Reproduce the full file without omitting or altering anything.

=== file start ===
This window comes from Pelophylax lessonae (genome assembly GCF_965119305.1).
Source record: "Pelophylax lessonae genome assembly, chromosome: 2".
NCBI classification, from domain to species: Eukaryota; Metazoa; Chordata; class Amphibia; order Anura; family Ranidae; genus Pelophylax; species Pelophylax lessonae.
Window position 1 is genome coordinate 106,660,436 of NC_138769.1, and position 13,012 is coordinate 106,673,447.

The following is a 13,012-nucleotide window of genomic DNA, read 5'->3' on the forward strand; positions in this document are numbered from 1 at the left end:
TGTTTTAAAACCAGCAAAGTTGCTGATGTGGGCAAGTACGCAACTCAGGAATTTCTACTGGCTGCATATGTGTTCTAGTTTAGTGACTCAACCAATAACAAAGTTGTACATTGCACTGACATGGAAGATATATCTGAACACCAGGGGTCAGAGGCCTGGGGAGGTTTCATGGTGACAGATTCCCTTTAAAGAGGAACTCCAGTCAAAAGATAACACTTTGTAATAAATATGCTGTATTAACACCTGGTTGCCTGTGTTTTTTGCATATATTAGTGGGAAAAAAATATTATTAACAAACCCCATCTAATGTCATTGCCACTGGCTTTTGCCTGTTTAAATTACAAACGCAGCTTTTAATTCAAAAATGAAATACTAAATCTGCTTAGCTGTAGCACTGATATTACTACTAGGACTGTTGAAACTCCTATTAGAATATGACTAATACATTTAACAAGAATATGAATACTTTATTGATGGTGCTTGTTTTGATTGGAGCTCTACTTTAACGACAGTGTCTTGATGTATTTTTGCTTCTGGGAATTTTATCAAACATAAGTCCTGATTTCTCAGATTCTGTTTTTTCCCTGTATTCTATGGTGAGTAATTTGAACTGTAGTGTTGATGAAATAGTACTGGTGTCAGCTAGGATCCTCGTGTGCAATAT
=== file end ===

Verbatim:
This window comes from Pelophylax lessonae (genome assembly GCF_965119305.1).
Source record: "Pelophylax lessonae genome assembly, chromosome: 2".
NCBI classification, from domain to species: Eukaryota; Metazoa; Chordata; class Amphibia; order Anura; family Ranidae; genus Pelophylax; species Pelophylax lessonae.
Window position 1 is genome coordinate 106,660,436 of NC_138769.1, and position 13,012 is coordinate 106,673,447.

The following is a 13,012-nucleotide window of genomic DNA, read 5'->3' on the forward strand; positions in this document are numbered from 1 at the left end:
TGTTTTAAAACCAGCAAAGTTGCTGATGTGGGCAAGTACGCAACTCAGGAATTTCTACTGGCTGCATATGTGTTCTAGTTTAGTGACTCAACCAATAACAAAGTTGTACATTGCACTGACATGGAAGATATATCTGAACACCAGGGGTCAGAGGCCTGGGGAGGTTTCATGGTGACAGATTCCCTTTAAAGAGGAACTCCAGTCAAAAGATAACACTTTGTAATAAATATGCTGTATTAACACCTGGTTGCCTGTGTTTTTTGCATATATTAGTGGGAAAAAAATATTATTAACAAACCCCATCTAATGTCATTGCCACTGGCTTTTGCCTGTTTAAATTACAAACGCAGCTTTTAATTCAAAAATGAAATACTAAATCTGCTTAGCTGTAGCACTGATATTACTACTAGGACTGTTGAAACTCCTATTAGAATATGACTAATACATTTAACAAGAATATGAATACTTTATTGATGGTGCTTGTTTTGATTGGAGCTCTACTTTAACGACAGTGTCTTGATGTATTTTTGCTTCTGGGAATTTTATCAAACATAAGTCCTGATTTCTCAGATTCTGTTTTTTCCCTGTATTCTATGGTGAGTAATTTGAACTGTAGTGTTGATGAAATAGTACTGGTGTCAGCTAGGATCCTCGTGTGCAATAT